Article

Emerging land use practices rapidly increase soil organic matter

  • Nature Communications 6, Article number: 6995 (2015)
  • doi:10.1038/ncomms7995
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Abstract

The loss of organic matter from agricultural lands constrains our ability to sustainably feed a growing population and mitigate the impacts of climate change. Addressing these challenges requires land use activities that accumulate soil carbon (C) while contributing to food production. In a region of extensive soil degradation in the southeastern United States, we evaluated soil C accumulation for 3 years across a 7-year chronosequence of three farms converted to management-intensive grazing. Here we show that these farms accumulated C at 8.0 Mg ha−1 yr−1, increasing cation exchange and water holding capacity by 95% and 34%, respectively. Thus, within a decade of management-intensive grazing practices soil C levels returned to those of native forest soils, and likely decreased fertilizer and irrigation demands. Emerging land uses, such as management-intensive grazing, may offer a rare win–win strategy combining profitable food production with rapid improvement of soil quality and short-term climate mitigation through soil C-accumulation.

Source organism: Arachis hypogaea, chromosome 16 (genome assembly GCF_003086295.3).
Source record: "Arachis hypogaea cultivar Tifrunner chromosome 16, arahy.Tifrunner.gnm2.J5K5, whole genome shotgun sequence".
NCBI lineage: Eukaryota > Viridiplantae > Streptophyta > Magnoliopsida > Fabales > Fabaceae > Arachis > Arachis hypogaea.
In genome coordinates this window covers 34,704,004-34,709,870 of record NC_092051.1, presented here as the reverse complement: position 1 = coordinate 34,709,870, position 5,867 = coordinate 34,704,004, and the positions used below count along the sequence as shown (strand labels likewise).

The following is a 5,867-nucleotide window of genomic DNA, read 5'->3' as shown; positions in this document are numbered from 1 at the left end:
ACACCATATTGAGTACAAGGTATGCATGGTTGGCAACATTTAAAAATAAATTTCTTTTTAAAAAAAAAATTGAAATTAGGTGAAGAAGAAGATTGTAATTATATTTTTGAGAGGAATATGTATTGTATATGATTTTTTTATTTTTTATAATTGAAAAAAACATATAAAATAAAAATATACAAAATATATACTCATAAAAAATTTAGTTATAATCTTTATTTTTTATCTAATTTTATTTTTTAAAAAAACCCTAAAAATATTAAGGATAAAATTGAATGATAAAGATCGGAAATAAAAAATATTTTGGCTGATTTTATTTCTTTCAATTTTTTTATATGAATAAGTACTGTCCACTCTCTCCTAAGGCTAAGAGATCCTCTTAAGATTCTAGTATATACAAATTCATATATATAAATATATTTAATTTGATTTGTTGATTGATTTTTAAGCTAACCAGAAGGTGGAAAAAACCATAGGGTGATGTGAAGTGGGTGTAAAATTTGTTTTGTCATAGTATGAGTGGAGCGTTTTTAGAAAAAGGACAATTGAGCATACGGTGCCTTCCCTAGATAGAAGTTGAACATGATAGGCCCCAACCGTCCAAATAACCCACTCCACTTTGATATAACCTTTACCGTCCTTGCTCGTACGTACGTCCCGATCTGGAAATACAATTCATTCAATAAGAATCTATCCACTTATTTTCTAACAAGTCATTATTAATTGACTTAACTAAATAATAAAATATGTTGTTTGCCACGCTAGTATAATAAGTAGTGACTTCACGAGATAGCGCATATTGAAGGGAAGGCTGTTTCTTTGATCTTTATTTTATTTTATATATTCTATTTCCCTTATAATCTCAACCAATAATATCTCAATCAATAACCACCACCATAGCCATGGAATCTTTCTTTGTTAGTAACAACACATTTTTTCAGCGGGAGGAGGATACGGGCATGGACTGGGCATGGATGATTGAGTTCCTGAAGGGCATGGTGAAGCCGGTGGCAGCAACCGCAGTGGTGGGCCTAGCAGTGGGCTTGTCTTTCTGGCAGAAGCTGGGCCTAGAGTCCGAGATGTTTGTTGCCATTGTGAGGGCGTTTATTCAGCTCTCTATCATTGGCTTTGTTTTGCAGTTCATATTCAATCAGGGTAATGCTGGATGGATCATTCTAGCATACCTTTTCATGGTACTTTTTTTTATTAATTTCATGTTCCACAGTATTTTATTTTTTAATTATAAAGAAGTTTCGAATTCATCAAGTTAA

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Acknowledgements

We thank Dr Richard Watson (Girard and Seven Oaks farms) and Alan Titschmarsh (Greenstone farm) for their continued cooperation and access to their farmland. We also thank Payton and Pam Sapp for their assistance coordinating with farmer Jimmy Mobley and assisting us in selecting appropriate row crop fields. This study was funded by the US Department of Agriculture’s, National Institute of Food and Agriculture (NIFA; Grant no. 2011-57003-30366) through the joint USDA-NASA-DOE Carbon Cycle Science Program.

Author information

Affiliations

  1. Odum School of Ecology, University of Georgia, Athens, Georgia, USA

    • Megan B. Machmuller
    •  & Aaron Thompson
  2. Soil and Water Science, University of Florida Gainesville, Florida, USA

    • Marc G. Kramer
  3. Crop and Soil Sciences, University of Georgia, Athens, Georgia, USA

    • Taylor K. Cyle
    • , Nick Hill
    • , Dennis Hancock
    •  & Aaron Thompson

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Contributions

N.H., M.G.K. and A.T. conceived of the project, with A.T. coordinating project efforts. N.H. and D.H. performed initial site selection and facilitated collaboration with extension agents and farmers. T.K.C., M.B.M, M.G.K., N.H. and A.T. performed the field sampling. T.C. and M.B.M. performed the laboratory analyses, and M.G.K. performed the measurements of C isotopes and abundance. M.B.M led the data analysis and manuscript preparation, to which all other authors contributed.

Competing interests

The authors declare no competing financial interests.

Corresponding author

Correspondence to Aaron Thompson.

Supplementary information

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    Supplementary Information

    Supplementary Figures 1-7, Supplementary Tables 1-5.

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